Florida Immigrant Discrimination Case Settled
A case involving potentially widespread employment discrimination has been settled in Florida. Last year, the Civil Rights Division of the United States Department of Justice (DOJ) began investigating into the potential rights violations of many individuals by the Miami-Dade County Public Schools, which is the largest school system in the state of Florida and the fourth largest district in the U.S. The DOJ alleged that the school system engaged in unlawful discrimination against immigrants who applied for jobs. Specifically, human resources requested certain employment eligibility documents from immigrant applicants and did not request those same documents from United States citizens.
The Immigration Reform and Control Act
The Immigration Reform and Control Act (IRCA) prohibits any employer from engaging in discrimination based on a person’s immigration status or citizenship status. Such discrimination can taking place during employment or prior to employment in the recruitment and hiring stages. In order to comply with the law in the pre-employment stage, the Equal Employment Opportunity Commission (EEOC) advises that no employer should ask applicants about their citizenship status before the applicant is offered a job. Miami-Dade Public Schools, however, asked immigrant applicants for employment eligibility documents prior to a job offer, which could easily lead to discrimination against immigrants in hiring.
Miami-Dade Public Schools did not admit wrongdoing and instead stated the application and hiring process was in place for streamlining and efficiency reasons. Though the attorney for the school board insisted the district never intended to discriminate against any immigrant applicants, the Civil Rights Division maintained that compliance still had to be promoted, and human resources staff properly trained to ensure that no applicants or employees are excluded for discriminatory reasons.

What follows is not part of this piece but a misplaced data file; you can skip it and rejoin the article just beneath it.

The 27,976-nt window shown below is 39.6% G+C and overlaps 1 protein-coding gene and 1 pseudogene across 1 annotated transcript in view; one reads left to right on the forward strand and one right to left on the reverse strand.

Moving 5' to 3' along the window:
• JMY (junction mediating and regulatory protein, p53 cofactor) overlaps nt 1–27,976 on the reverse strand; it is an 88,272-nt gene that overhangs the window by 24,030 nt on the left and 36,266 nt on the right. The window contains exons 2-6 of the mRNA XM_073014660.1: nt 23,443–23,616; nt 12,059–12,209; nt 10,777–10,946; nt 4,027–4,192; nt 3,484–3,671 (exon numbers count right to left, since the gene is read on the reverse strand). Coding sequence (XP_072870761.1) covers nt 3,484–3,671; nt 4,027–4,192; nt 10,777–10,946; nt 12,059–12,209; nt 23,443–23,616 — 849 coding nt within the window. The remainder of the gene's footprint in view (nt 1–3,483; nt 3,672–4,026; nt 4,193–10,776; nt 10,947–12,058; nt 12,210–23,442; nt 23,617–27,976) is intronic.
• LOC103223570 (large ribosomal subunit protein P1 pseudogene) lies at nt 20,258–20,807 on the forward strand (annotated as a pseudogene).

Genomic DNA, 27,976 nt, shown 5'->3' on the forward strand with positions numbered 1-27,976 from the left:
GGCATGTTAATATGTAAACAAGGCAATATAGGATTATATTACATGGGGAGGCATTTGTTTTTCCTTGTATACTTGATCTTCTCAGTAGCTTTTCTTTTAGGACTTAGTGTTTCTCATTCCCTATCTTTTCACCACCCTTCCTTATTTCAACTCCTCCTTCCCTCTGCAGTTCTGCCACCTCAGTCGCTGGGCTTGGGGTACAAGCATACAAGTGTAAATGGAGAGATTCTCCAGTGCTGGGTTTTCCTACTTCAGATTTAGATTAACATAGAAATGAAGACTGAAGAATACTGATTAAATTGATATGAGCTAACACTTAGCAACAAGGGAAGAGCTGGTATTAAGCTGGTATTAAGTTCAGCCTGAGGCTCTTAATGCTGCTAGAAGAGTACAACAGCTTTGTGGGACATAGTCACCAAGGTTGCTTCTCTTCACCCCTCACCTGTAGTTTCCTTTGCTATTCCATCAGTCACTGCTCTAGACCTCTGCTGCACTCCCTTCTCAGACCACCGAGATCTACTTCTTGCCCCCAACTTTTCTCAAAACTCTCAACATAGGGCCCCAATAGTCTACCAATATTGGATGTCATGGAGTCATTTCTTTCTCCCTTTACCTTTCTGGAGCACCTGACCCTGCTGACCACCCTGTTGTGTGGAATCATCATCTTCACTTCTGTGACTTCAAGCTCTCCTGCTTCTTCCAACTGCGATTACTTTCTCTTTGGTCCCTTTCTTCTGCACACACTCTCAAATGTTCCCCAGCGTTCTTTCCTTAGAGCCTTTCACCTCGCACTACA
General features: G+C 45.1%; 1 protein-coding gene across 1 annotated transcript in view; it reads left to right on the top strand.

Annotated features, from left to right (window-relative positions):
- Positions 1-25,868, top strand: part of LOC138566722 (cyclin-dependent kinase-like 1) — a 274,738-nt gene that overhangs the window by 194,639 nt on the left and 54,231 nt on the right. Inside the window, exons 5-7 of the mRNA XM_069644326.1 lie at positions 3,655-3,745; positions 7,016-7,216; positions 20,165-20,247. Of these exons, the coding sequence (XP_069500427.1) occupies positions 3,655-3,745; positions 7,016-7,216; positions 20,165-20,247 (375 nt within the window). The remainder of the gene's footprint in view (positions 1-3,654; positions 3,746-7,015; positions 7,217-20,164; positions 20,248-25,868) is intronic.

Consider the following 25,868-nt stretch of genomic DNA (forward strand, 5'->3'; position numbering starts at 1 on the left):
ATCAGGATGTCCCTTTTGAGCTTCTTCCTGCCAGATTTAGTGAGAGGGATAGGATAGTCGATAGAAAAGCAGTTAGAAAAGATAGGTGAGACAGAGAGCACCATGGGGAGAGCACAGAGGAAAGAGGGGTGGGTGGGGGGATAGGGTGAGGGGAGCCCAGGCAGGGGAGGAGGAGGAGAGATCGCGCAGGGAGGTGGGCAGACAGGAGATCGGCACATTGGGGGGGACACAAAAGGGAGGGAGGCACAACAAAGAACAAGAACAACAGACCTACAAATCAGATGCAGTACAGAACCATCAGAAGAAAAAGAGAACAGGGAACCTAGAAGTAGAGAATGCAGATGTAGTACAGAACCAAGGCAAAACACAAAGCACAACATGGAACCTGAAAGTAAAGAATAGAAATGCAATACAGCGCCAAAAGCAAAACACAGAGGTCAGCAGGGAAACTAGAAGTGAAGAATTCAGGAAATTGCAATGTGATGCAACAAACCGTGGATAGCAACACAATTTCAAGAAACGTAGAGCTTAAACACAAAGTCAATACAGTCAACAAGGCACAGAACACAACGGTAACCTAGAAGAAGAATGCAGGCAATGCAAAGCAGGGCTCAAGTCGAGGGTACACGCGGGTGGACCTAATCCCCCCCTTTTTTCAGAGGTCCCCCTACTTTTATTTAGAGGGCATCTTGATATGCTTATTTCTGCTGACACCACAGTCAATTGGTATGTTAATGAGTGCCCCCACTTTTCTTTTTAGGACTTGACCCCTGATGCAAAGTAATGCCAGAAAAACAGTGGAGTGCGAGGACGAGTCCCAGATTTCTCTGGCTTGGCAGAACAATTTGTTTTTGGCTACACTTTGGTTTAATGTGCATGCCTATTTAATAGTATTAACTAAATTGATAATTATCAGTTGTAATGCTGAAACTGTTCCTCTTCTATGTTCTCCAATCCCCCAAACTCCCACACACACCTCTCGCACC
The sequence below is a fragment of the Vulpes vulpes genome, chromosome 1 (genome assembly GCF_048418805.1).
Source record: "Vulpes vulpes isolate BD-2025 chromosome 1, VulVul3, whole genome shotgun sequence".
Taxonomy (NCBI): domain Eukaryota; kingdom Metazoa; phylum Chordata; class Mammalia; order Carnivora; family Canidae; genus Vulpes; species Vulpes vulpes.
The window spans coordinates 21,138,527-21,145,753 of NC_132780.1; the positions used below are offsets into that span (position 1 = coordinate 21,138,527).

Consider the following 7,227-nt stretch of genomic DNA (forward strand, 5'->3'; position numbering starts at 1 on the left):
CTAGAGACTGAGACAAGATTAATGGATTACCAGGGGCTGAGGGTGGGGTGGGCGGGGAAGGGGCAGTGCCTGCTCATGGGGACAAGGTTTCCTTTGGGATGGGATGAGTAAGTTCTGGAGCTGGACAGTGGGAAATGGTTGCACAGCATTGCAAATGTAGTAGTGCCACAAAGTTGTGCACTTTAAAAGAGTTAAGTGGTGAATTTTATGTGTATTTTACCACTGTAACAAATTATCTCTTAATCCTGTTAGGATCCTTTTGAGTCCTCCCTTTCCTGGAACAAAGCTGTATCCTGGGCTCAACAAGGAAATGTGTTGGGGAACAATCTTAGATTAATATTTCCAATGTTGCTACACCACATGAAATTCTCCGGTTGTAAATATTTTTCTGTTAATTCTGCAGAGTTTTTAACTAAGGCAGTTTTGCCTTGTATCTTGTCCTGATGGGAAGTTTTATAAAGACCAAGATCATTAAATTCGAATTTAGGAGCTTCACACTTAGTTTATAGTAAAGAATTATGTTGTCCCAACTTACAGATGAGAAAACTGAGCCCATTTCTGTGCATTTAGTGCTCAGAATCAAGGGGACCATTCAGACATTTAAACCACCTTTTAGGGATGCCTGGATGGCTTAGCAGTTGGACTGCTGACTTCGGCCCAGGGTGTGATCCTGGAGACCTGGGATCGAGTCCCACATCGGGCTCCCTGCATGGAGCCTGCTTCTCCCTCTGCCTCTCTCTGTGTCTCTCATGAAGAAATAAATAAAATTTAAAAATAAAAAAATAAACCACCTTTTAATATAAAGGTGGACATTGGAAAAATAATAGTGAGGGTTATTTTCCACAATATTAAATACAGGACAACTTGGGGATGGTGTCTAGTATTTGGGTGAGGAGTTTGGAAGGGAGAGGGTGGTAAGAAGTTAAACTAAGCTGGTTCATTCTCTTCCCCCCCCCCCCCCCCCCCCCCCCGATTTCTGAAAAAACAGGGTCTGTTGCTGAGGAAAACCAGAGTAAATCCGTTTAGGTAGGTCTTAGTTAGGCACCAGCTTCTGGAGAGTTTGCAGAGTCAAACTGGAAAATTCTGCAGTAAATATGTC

Miami-Dade Agrees To Settle The Case
The school district and the Justice Department recently came to a settlement agreement. The following are some of the reported terms of the settlement:
- The school district does not admit any intentional wrongdoing;
- The school district pays a civil penalty of $90,000;
- The school district establishes a fund of $125,000 intended to compensate individuals who lost income due to the hiring discrimination, and the district will notify eligible recipients in the next three months.
Unlawful discrimination based on immigrant or citizenship status does not always occur during the hiring process. Instead, employees who are immigrants may be harassed for their status or may be intentionally overlooked for promotions, raises, or more preferable job assignments. Unfortunately, employment discrimination due to immigration regularly occurs in Florida and across the United States and anyone who believes they have been the victim of such discrimination may be entitled to compensation.
Contact an experienced Florida employment law attorney for help
At the employment law office of Robert S. Norell, P.A., we understand how much employment discrimination can affect you, both financially and emotionally. If your employer has engaged in any type of unlawful discrimination practices–whether intentional or not–you should discuss your rights with a qualified Florida employment lawyer as soon as possible. Please call our office for help today at 800-796-0849 today.